The Trango Tower GTX is the latest addition to La Sportiva’s much lauded Trango series of lightweight mountaineering boots.
Much like its other Trango siblings, the Trango Tower GTX is a great looking, technical mountain boot that will appeal to fans of Euro alpine styling. The colour of the model we tested was Grey/Berry – a distinctive combination of off white/salmon pink that’s subtly female without being overtly girly.
As soon as you pull a pair of Trango Tower GTX’s onto your feet, you’re immediately aware of their intentions. They’re a semi-stiff, super supportive, exceptionally well constructed boot – serious enough to take a hybrid crampon yet flexible and light enough to be used for a long winter’s day on the hill.
Fit-wise, the La Sportiva last tends to work best for those with narrow or medium sized feet so if you’re new to the Italian brand then we strongly recommend trying on the Trango Tower GTX before splashing the cash. We have very narrow, low volume feet and the Trango Tower GTXs just about work for us with the addition of a supportive footbed.
In terms of features, the Trango Tower GTX are laden with innovation and the very best in Italian design. The GORE-TEX membrane does a great job of ensuring your feet stay warm whilst keeping water at bay. The light yet stiff feel of the boot is the result of a PU midsole with EVA inserts that offers a far more comfortable ride than that of a traditional steel shank.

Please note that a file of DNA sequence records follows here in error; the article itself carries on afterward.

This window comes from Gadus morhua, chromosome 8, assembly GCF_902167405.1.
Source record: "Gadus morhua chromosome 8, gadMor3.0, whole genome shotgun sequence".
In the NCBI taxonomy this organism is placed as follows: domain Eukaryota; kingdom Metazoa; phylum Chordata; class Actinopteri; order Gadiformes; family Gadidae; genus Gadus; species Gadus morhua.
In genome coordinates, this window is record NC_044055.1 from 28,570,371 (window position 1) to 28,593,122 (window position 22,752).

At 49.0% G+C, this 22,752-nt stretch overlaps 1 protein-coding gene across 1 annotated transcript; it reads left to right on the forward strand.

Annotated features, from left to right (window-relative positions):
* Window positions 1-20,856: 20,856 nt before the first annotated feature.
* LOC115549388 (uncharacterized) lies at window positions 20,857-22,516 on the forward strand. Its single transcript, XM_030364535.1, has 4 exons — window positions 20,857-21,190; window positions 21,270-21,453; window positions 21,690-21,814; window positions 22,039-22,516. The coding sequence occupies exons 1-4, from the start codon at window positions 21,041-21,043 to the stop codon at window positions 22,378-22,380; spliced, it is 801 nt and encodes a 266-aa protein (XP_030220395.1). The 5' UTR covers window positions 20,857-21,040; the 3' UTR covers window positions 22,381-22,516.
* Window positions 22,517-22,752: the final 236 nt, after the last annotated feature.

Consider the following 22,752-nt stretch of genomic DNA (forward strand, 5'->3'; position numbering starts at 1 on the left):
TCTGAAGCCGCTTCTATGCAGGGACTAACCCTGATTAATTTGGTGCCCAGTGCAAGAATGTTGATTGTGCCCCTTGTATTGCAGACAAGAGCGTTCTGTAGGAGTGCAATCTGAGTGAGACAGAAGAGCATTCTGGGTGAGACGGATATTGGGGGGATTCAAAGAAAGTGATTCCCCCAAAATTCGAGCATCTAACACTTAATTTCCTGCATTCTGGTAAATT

One of the stand out features of the Trango Tower GTX is the durable, abrasion resistant upper with ‘Honey-Comb Guard’ – a tough mesh fabric that offers greater protection against wear and tear in vulnerable areas. If you’re investing £265 of your hard earned cash in a B1 boot, you’re going to want to know it will last the distance.
On that note – whilst it is hard to be critical of a top quality boot like the Trango Tower GTX, if we had to find any kind of fault then we’d be looking at the potential durability of the sole. The super sticky Vibram Cube sole is grippy yet soft so is likely to wear out faster than a heavier sole with deeper lugs. Intersperse use with trainers for light hikes and a more traditional boot for the most demanding of mountain days and you should be good to go.
While the Trango Tower GTX will probably be too stiff for back-to-back days of munro bagging in wet conditions, they’ll come into their own if you find yourself scrambling on An Teallach where the ability to edge on small holds will be key.